Give Me a Minute

Literacy Math
Time 30 minutes
Age 7 & up
Group Size 4 or more
Tags Categorizing, Data, Game

Lions and tigers and bears...

Math is a natural subject to fit into your everyday work with your students. The Mixing in Math curriculum, created by TERC (click here to visit the website), contains lots of great math activities that require little or no materials, and are easy to fit into what you are already doing. This activity, which is adapted from the Mixing in Math curriculum, helps children practice categorizing and data collection.

Give Me a Minute

Suggested Materials

  • Paper
  • Pencils
  • Stopwatch or clock with a second hand

Make it Matter

Opening Discussion

Ask your students to tell you what the following things have in common: horse, bear, monkey, moose. Some children may say “they are all animals”. Others may say “they are all mammals”; or “they all have hair”, or “they are all brown”. Some of these things are definitely true (they are for sure all animals and all mammals). But others might be up for debate—are all horses or bears brown? Choose one of the categories that children suggested (such as “animals” or “things with hair”), and ask the group to list other things that might fit in to that category. Then tell them that you are going to teach them a game that challenges them to name as many things in different categories as they can in one minute.

The Challenge

Play this game and name as many things as you can in just one minute.


Make it Happen

Doing the Activity

  1. Have kids play in teams of two for this activity.
  2. Hand out paper and pens or pencils to each child.
  3. Tell them the rules of the game:
    • You will all decide together on a category (such as “Animals”; “Vegetables”; “Movies”, “Foods that start with the letter ‘S’”, etc.).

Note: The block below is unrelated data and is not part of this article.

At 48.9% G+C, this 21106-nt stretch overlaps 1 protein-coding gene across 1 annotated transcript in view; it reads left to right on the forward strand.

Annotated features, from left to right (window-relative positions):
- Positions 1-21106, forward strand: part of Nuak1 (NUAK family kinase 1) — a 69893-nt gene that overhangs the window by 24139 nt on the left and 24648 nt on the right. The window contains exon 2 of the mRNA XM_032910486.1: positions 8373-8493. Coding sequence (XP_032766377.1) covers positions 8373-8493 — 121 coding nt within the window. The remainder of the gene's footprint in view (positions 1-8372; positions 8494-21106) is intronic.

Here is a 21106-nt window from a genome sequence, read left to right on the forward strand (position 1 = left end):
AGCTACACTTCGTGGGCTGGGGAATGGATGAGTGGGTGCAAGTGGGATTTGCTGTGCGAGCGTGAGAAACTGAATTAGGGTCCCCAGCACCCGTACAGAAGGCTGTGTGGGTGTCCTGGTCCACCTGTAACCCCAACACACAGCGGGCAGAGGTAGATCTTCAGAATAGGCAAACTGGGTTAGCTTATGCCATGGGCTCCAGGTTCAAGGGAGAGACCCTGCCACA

• Everyone will have 1 minute to write down as many things as they can think of that fit into that category.
    • After 1 minute is up, each child will compare their list with their partners’. They will then each cross off of their list anything that their teammate also had on their list.
    • Players should discuss together anything that is listed that one player thinks does not fit into the chosen category. They need to both agree that it fits in the category for it to count. If there is disagreement, the teacher will help with the decision.
    • The winner from each team is the player with the most items that their playing partner did not also list.
  4. Decide together as a group what the first category is.
  5. On the count of three, start timing 1 minute, and have kids write down everything they can. Tell them when one minute is up, then have them compare their lists with their teammates and tabulate their scores.

Make it Click

Let’s Talk About It

After playing once, bring everyone together to discuss. How did they decide what fit into the category? For instance, if the category was “cereal”, did they decide that it needs to come in a box to count? What if you need to cook it? Are there any lingering items that teams could not agree on? Bring those to the larger group for discussion.


Make it Better

Build On What They Talked About

Send teams back to play again. If they would like, children can play different players.


  • For younger children, suggest general topics like “animals” or “foods”.
  • For more of a challenge (especially for older children), select more and more specific topics, such as “mammals”; “vegetables”; “mammals with horns”; “vegetables that are roots”; etc.
  • For some more excellent math activities designed just for afterschool programs, visit this site.
  • For a literacy extension, check out these books:
    • Animal Encyclopedia. Parsons, Jayne. (DK, 2000).
    • Scholastic Children’s Encyclopedia. Scholastic (Scholastic, 2004).
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